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  Humans can extract distance and velocity from vestibular perceived acceleration

von der Heyde, M., Riecke, B., Cunningham, D., & Bülthoff, H. (2000). Humans can extract distance and velocity from vestibular perceived acceleration. Poster presented at 7th Annual Meeting of the Cognitive Neuroscience Society (CNS 2000), San Francisco, CA, USA.

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Item Permalink: http://hdl.handle.net/11858/00-001M-0000-0013-E513-F Version Permalink: http://hdl.handle.net/21.11116/0000-0007-569C-9
Genre: Poster

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 Creators:
von der Heyde, M1, 2, Author              
Riecke, BE1, 2, Author              
Cunningham, DW1, 2, Author              
Bülthoff, HH1, 2, Author              
Affiliations:
1Department Human Perception, Cognition and Action, Max Planck Institute for Biological Cybernetics, Max Planck Society, ou_1497797              
2Max Planck Institute for Biological Cybernetics, Max Planck Society, Spemannstrasse 38, 72076 Tübingen, DE, ou_1497794              

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 Abstract: Purpose: The vestibular system is known to measure accelerations for linear forward movements. Can humans integrate these vestibular signals to derive reliably distance and velocity estimates? Methods: Blindfolded naive volunteers participated in a psychophysical experiment using a Stewart-Platform motion simulator. The vestibular stimuli consisted of Gaussian-shaped translatory velocity profiles with a duration of less than 4 seconds. The full two-factorial design covered 6 peak accelerations above threshold and 5 distances up to 25cm with 4 repetitions. In three separate blocks, the subjects were asked to verbally judge on a scale from 1 to 100 traveled distance, maximum velocity and maximum acceleration. Results: Subjects perceived distance, velocity and acceleration quite consistently, but with systematic errors. The distance estimates showed a linear scaling towards the mean and were independent of accelerations. The correlation of perceived and real velocity was linear and showed no systematic influence of distances or accelerations. High accelerations were drastically underestimated and accelerations close to threshold were overestimated, showing a logarithmic dependency. Conclusions: Despite the fact that the vestibular system measures acceleration only, one can derive peak velocity and traveled distance from it. Interestingly, even though maximum acceleration was perceived non linear, velocity and distance was judged consistently linear.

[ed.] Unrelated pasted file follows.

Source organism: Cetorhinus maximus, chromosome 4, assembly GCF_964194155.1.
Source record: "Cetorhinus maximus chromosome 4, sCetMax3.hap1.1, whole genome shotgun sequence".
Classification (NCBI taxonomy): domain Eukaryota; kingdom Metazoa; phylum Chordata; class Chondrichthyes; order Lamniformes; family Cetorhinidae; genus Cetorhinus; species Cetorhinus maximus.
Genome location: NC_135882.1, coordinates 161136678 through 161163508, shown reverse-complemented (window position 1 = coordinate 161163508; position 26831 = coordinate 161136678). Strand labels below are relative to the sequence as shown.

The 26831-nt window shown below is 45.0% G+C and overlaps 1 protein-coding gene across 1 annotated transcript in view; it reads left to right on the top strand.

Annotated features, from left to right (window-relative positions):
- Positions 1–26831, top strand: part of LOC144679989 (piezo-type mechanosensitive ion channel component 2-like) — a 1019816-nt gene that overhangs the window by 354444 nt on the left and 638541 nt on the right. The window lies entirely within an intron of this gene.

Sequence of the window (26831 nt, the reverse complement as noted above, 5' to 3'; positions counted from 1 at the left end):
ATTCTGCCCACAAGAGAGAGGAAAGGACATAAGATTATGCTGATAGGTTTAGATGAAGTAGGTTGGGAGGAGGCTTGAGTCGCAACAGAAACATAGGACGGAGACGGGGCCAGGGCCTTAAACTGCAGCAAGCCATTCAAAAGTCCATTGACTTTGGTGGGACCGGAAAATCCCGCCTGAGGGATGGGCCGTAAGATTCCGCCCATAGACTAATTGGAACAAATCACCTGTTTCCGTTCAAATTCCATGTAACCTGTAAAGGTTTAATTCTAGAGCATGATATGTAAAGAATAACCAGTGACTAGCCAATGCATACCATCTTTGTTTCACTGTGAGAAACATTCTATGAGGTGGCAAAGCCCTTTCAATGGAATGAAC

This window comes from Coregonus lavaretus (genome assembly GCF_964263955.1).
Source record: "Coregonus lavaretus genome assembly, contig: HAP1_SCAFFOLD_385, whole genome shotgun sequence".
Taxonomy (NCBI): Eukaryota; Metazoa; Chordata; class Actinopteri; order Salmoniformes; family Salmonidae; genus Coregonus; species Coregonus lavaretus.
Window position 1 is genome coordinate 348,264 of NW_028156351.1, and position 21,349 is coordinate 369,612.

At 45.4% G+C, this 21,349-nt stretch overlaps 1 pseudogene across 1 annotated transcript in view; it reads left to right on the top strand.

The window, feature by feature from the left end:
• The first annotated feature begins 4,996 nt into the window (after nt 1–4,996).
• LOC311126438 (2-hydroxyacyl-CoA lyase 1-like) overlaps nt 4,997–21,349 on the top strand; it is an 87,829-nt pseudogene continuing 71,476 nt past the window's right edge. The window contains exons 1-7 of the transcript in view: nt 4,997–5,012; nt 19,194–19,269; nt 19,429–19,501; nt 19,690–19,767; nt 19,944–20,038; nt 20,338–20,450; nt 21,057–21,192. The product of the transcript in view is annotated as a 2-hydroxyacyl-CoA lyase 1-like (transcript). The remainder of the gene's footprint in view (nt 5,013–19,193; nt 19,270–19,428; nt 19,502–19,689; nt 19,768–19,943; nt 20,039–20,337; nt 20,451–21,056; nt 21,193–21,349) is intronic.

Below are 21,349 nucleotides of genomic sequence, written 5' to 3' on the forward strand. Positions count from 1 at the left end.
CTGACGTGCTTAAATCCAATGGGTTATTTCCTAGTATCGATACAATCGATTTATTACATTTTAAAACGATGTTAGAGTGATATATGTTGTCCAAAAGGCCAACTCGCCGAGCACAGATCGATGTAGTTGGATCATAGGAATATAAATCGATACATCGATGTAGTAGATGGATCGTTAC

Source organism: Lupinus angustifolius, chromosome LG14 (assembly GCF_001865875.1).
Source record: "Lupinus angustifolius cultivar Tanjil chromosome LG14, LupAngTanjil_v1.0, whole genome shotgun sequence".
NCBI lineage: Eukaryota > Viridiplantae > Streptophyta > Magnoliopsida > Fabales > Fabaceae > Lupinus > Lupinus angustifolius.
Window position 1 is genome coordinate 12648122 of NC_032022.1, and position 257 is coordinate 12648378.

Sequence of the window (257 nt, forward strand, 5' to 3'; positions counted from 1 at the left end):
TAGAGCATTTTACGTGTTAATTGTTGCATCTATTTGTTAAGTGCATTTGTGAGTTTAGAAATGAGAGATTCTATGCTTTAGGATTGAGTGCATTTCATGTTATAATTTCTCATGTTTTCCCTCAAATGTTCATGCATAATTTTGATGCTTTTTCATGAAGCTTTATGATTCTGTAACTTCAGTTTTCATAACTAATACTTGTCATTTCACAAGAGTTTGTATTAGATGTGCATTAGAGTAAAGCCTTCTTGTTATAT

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 Dates: 2000-04
 Publication Status: Published online
 Pages: -
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 Rev. Type: -
 Identifiers: BibTex Citekey: 164
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Title: 7th Annual Meeting of the Cognitive Neuroscience Society (CNS 2000)
Place of Event: San Francisco, CA, USA
Start-/End Date: 2000-04-09 - 2004-04-11

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